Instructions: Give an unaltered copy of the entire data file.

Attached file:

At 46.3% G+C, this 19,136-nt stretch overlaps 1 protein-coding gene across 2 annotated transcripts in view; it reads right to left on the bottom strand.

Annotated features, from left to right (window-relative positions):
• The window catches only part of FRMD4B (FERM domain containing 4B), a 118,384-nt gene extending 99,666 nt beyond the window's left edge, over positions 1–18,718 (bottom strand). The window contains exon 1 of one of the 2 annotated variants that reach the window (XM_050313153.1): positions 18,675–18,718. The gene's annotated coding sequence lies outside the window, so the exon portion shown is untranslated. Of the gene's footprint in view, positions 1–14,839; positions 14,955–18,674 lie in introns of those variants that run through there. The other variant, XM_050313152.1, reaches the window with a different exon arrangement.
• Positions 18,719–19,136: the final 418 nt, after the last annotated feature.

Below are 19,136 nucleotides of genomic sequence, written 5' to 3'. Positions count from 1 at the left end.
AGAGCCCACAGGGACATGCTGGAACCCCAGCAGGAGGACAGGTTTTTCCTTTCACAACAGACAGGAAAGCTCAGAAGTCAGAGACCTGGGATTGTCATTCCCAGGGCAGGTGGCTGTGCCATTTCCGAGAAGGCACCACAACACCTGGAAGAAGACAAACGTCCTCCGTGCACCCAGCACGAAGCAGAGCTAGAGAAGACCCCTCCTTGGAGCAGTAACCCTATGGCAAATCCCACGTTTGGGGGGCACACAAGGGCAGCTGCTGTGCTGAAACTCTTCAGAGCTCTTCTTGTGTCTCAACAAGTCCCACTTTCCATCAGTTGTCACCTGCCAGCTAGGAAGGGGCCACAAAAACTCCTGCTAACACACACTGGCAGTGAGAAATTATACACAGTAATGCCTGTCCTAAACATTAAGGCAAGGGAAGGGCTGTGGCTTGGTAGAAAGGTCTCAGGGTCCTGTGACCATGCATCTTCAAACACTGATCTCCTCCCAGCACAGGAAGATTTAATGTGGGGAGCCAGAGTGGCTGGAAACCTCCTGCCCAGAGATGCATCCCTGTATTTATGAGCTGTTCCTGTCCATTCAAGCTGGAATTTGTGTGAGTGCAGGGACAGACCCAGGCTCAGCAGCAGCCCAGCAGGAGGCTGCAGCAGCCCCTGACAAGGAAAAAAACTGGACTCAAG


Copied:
At 46.3% G+C, this 19,136-nt stretch overlaps 1 protein-coding gene across 2 annotated transcripts in view; it reads right to left on the bottom strand.

Annotated features, from left to right (window-relative positions):
• The window catches only part of FRMD4B (FERM domain containing 4B), a 118,384-nt gene extending 99,666 nt beyond the window's left edge, over positions 1–18,718 (bottom strand). The window contains exon 1 of one of the 2 annotated variants that reach the window (XM_050313153.1): positions 18,675–18,718. The gene's annotated coding sequence lies outside the window, so the exon portion shown is untranslated. Of the gene's footprint in view, positions 1–14,839; positions 14,955–18,674 lie in introns of those variants that run through there. The other variant, XM_050313152.1, reaches the window with a different exon arrangement.
• Positions 18,719–19,136: the final 418 nt, after the last annotated feature.

Below are 19,136 nucleotides of genomic sequence, written 5' to 3'. Positions count from 1 at the left end.
AGAGCCCACAGGGACATGCTGGAACCCCAGCAGGAGGACAGGTTTTTCCTTTCACAACAGACAGGAAAGCTCAGAAGTCAGAGACCTGGGATTGTCATTCCCAGGGCAGGTGGCTGTGCCATTTCCGAGAAGGCACCACAACACCTGGAAGAAGACAAACGTCCTCCGTGCACCCAGCACGAAGCAGAGCTAGAGAAGACCCCTCCTTGGAGCAGTAACCCTATGGCAAATCCCACGTTTGGGGGGCACACAAGGGCAGCTGCTGTGCTGAAACTCTTCAGAGCTCTTCTTGTGTCTCAACAAGTCCCACTTTCCATCAGTTGTCACCTGCCAGCTAGGAAGGGGCCACAAAAACTCCTGCTAACACACACTGGCAGTGAGAAATTATACACAGTAATGCCTGTCCTAAACATTAAGGCAAGGGAAGGGCTGTGGCTTGGTAGAAAGGTCTCAGGGTCCTGTGACCATGCATCTTCAAACACTGATCTCCTCCCAGCACAGGAAGATTTAATGTGGGGAGCCAGAGTGGCTGGAAACCTCCTGCCCAGAGATGCATCCCTGTATTTATGAGCTGTTCCTGTCCATTCAAGCTGGAATTTGTGTGAGTGCAGGGACAGACCCAGGCTCAGCAGCAGCCCAGCAGGAGGCTGCAGCAGCCCCTGACAAGGAAAAAAACTGGACTCAAG